The world of retail is undergoing a transformation. Over the last decade or so, there has been a marked shift away from the traditional brick-and-mortar shopping model – so much so that many of our previously most-successful and prominent companies have ended up going to the wall, faced by insurmountable market pressures caused by the meteoric rise of e-commerce.
Moreover, as the boundaries between the real and virtual worlds continue to blur and we entrust more and more of our personal and business data in online systems, the rise in e-com surely shows no signs of slowing.
The COVID effect
The emergence of Coronavirus in Wuhan, China in late 2019 caused many changes to our lives – not least of which was a dramatic rise in online shopping. Through a combination of the isolation and distancing measures enforced through the virus, would-be shoppers had little choice but to fire up retail websites and start shopping online.
While we all hope the worst of the virus is behind us with the global vaccination program now in full swing, most industry analysts suggest these newly adopted purchasing habits won’t simply disappear. Globally, there has been a change in the way people shop and, virus or no virus, adopted habits are notoriously hard to reverse. Indeed, research suggests that the Coronavirus may have accelerated the take-up and growth of e-commerce by as much as four to six years.
E-commerce – retail’s silent revolution
While COVID may well have aided the growth of e-com, the online shopping revolution is hardly new. The last decade has witnessed an almost seismic shift away from traditional brick-and-mortar shopping to e-commerce.
In 2014, it was estimated online shopping accounted for just $1.3 billion globally – by 2024, that figure is predicted to be somewhere closer to $6.4 billion. Certainly, one thing is beyond question – people’s shopping habits are changing and most retail experts suggest those changes are permanent.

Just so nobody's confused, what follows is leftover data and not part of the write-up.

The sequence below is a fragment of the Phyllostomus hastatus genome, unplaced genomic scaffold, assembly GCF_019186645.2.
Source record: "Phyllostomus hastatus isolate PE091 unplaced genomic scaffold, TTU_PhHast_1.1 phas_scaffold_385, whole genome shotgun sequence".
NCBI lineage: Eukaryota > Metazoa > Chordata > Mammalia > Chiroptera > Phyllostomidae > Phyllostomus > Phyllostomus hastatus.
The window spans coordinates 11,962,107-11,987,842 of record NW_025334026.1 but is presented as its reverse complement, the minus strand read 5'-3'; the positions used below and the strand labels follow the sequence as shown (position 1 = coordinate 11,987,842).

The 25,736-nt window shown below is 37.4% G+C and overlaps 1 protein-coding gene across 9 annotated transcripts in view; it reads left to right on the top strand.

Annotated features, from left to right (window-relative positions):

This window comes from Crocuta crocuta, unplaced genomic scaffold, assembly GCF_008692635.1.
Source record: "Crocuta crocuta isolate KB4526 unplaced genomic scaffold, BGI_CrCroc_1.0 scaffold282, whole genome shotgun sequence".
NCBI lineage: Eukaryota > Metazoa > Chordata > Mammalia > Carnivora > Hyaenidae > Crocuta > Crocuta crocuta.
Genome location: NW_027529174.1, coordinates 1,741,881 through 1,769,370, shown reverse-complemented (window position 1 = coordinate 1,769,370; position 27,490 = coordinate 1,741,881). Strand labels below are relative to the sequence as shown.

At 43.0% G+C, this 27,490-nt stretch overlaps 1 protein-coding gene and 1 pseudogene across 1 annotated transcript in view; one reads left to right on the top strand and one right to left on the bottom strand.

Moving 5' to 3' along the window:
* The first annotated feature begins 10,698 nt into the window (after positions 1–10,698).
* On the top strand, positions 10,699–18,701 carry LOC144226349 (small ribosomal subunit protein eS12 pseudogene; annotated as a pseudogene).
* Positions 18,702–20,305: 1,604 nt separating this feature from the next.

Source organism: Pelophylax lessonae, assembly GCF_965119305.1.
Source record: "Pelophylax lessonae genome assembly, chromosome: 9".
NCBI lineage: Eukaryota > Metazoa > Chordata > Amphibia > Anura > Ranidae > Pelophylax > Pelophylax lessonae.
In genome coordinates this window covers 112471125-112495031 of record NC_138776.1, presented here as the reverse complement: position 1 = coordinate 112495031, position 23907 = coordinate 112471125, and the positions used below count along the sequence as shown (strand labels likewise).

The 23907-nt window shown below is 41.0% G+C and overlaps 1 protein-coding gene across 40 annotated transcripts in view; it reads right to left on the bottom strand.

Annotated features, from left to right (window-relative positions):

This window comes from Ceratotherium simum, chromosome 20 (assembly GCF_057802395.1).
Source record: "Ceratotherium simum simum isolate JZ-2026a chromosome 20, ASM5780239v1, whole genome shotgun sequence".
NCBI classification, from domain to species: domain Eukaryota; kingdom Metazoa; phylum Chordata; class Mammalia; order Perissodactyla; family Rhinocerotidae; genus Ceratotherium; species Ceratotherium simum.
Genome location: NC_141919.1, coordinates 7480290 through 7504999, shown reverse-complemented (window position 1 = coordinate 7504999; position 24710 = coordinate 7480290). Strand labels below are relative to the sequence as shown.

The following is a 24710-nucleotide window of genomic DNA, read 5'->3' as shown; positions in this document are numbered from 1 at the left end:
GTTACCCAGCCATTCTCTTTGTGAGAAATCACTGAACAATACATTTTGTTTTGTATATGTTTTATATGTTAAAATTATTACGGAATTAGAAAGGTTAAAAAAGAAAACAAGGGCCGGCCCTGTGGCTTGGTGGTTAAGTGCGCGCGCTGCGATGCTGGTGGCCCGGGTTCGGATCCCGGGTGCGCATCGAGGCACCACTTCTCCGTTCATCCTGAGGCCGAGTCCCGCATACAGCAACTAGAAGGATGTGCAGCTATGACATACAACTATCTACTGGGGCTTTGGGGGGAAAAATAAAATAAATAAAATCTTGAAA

The advantages of selling online
From a company’s perspective, there are multiple advantages to moving to the online retail model including, but not limited to:
Reduced overhead: Unlike the old model of a traditional high street store, setting up online avoids the costly overhead of rent, rates and utilities incurred through having a physical shop. Sure, you may still choose to have premises (even this is optional if you go with dropshipping), but that building could be literally anywhere rather than in high rent areas like town centers. From staff to stock, rent to utilities, operating online is vastly cheaper than running a real-world store.
Penetration: If you spend some money on your Search Engine Optimization (SEO) you could expand your store’s reach far beyond your local market to reach clients nationally and even internationally. Whether you’re looking to attract B2B website visitors or are more in the B2C sector, geographical boundaries mean nothing when it comes to the web.
A 24/7/365 shop: We live in a round-the-clock culture these days. With an e-com store, you can stay open 24/7/365, reachable from any time zone, anywhere in the world.